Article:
XML Interface for Network Services

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Developer(s) Online Breedband B.V.
Initial release ?
Written in ?
Operating system Cross-platform
Available in ?
Type Web services
License BSD
Website xins.org

XML Interface for Network Services (XINS) is an open source technology for definition and implementation of internet applications, which enforces a specification-oriented approach.


Specification-oriented approach

The specification-oriented approach is at the heart of XINS:

  • first specifications need to be written;
  • then documentation and code is generated from these specifications;
  • then both testing and implementation can start.

From specifications, XINS is able to generate:

  • HTML documentation
  • test forms
  • SOAP-compliant WSDL
  • a basic Java web application
  • unit test code (in Java)
  • stubs (in Java)
  • client-side code (in Java)

Components of the XINS technology

Technically, XINS is composed of the following:

  • An XML-based specification format for projects, APIs, functions, types and error codes
  • A POX-style RPC protocol (called the XINS Standard Calling Convention), compatible with web browsers (HTTP parameters in, XML out).
  • A tool for generating human-readable documentation, from the specifications.
  • A tool for generating WSDL, from the specifications.
  • A Log4J-based technology for logging (called Logdoc), offering a specification format, internationalization of log messages, generation of HTML documentation and generation of code.
  • A Java library for calling XINS functions, the XINS/Java Client Framework; in xins-client.jar.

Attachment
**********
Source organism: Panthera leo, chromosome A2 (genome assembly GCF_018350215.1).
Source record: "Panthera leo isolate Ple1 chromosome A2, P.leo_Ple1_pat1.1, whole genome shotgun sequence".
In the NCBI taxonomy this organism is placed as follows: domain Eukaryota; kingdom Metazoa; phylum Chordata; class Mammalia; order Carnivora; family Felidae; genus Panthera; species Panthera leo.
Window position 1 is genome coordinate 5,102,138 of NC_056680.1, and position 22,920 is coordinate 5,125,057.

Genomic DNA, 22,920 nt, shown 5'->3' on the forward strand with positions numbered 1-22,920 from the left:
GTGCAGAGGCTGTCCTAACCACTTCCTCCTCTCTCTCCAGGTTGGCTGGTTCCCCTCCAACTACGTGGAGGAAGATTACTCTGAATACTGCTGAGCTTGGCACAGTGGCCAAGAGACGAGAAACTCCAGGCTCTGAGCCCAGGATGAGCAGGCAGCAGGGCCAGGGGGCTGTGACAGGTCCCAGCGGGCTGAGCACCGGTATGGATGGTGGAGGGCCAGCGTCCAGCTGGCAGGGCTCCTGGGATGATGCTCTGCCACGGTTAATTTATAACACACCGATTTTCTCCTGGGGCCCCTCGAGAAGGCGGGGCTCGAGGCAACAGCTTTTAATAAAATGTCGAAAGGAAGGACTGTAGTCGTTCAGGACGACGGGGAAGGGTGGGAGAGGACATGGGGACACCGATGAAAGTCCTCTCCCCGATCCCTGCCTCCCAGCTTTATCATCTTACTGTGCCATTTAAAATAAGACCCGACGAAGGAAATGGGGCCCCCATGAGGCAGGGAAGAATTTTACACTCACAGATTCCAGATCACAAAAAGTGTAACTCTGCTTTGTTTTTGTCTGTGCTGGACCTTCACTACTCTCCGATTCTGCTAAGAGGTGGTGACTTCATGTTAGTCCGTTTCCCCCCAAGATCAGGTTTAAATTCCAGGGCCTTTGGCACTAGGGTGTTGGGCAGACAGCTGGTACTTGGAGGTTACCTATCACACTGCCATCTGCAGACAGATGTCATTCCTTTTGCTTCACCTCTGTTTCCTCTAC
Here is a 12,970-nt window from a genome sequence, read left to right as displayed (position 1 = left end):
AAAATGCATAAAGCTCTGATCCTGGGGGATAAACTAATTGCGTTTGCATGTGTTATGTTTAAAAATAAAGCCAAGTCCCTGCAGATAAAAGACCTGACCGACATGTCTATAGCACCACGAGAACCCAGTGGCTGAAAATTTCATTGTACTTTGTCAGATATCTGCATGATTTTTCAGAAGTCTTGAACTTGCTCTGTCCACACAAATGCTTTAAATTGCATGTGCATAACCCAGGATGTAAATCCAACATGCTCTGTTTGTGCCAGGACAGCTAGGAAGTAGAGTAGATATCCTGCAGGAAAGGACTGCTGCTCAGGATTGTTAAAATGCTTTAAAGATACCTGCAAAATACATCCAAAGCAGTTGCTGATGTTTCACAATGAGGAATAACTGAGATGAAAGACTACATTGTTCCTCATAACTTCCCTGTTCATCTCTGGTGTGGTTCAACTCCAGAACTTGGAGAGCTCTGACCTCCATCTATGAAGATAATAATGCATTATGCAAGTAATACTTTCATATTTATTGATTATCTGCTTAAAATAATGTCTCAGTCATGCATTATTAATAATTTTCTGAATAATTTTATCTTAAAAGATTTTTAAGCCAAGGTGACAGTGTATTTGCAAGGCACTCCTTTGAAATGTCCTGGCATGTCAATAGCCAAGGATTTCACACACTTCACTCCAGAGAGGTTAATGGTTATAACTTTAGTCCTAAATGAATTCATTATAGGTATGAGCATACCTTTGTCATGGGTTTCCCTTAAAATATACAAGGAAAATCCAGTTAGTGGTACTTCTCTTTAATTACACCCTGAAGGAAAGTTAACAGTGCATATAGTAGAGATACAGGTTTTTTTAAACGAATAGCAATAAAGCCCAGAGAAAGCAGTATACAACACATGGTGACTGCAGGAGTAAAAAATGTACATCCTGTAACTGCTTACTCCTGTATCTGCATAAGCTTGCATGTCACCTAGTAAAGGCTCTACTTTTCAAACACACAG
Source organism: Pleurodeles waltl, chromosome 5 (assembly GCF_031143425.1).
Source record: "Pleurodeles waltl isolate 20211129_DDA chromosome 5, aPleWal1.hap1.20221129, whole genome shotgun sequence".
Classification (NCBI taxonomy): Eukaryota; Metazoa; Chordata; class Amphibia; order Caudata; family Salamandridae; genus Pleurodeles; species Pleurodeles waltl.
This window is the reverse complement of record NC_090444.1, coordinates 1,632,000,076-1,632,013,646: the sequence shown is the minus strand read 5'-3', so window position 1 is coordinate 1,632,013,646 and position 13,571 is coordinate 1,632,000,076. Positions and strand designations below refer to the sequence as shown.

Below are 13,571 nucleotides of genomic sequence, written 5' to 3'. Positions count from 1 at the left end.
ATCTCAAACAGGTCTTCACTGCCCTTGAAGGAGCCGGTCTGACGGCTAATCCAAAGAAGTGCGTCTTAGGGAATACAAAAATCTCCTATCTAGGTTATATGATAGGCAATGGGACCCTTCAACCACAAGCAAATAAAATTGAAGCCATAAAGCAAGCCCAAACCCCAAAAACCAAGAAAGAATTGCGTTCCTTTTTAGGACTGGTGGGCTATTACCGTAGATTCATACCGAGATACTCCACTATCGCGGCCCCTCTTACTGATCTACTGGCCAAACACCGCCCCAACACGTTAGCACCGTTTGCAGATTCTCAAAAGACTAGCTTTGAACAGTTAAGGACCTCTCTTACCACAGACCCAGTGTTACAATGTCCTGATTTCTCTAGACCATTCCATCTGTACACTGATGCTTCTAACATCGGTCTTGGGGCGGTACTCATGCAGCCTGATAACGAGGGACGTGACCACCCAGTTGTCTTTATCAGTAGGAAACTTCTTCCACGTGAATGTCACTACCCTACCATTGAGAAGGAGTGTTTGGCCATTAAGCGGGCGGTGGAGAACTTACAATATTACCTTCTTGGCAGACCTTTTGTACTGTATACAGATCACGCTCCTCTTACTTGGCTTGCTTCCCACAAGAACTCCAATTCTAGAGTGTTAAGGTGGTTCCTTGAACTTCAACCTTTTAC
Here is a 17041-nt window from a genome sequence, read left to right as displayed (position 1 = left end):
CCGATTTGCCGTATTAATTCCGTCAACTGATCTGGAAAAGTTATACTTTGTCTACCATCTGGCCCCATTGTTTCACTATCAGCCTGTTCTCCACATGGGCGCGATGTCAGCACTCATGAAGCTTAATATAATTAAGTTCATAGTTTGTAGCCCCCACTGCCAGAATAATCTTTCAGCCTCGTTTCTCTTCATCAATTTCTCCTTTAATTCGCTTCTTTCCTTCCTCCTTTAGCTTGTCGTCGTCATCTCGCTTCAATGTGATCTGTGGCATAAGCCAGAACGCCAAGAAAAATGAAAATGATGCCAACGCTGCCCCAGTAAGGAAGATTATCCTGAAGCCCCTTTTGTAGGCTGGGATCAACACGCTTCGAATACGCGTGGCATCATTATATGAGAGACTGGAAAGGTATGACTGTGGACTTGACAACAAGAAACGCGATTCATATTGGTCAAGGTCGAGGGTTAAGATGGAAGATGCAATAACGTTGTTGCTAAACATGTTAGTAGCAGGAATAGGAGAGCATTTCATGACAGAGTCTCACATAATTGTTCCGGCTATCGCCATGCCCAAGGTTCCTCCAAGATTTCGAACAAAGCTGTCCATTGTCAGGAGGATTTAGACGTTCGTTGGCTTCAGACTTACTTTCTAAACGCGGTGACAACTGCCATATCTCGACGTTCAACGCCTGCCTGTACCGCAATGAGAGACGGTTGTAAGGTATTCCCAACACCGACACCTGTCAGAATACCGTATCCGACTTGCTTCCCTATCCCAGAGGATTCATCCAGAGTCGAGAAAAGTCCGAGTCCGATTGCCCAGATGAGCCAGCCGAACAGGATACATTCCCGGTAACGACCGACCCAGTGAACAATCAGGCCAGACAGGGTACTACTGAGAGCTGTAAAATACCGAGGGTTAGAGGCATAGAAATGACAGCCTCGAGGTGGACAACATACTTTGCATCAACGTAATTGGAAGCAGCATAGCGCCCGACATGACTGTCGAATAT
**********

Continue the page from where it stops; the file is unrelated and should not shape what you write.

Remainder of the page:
• A server-side container for Java-based XINS API implementations, the XINS/Java Server Framework; in xins-server.jar. This is like a servlet container for XINS APIs.
  • A Java library with some common functionality, used by both the XINS/Java Client Framework and the XINS/Java Server Framework: the XINS/Java Common Library, in xins-common.jar.

An introductory tutorial called the XINS Primer takes the reader by the hand with easy-to-follow steps to perform, with screenshots.

Since version 1.3.0, the XINS/Java Server Framework supports not only POX-style calls, but also SOAP and XML-RPC. And it supports conversion using XSLT. As of version 2.0, it also supports JSON and JSON-RPC.

XINS is open-source and is distributed under the liberal BSD license.


All XINS specification files are Plain Old XML. Compared to SOAP/WSDL/UDDI/etc. the format is extremely simple. There are specifications for projects, environment lists, APIs, functions, types and error codes.

Below is an example of a XINS project definition.

<project name="MyProject" domain="com.mycompany">
  <api name="MyAPI">

Here is an example of a specification of an environment list:

  <environment id="netarray" url="http://xins.users.mcs2.netarray.com/myproject/xins/"/>

An example of an API specification file:

<api name="MyAPI">
  <description>My first XINS API</description>
  <function name="Hello"/>

An example of a function definition:

<function name="Hello">
  <description>Greets the indicated person.</description>
    <param name="name" required="true">
      <description>The name of the person to be greeted.</description>
    <param name="greeting" required="true">
      <description>The constructed greeting.</description>

RPC protocol

The XINS Standard Calling Convention is a simple HTTP-based RPC protocol. Input consists of HTTP parameters, while output is an XML document. This approach makes it compatible with plain Web browsers.

Example of a request:


Example of a successful response:

   <param name="greeting">Hello John Doe!</param>


There are no known products that provide an integrated approach to specification-oriented development, similar to XINS. However, there are several frameworks and libraries that provide functionality similar to individual parts of XINS, including:

External links

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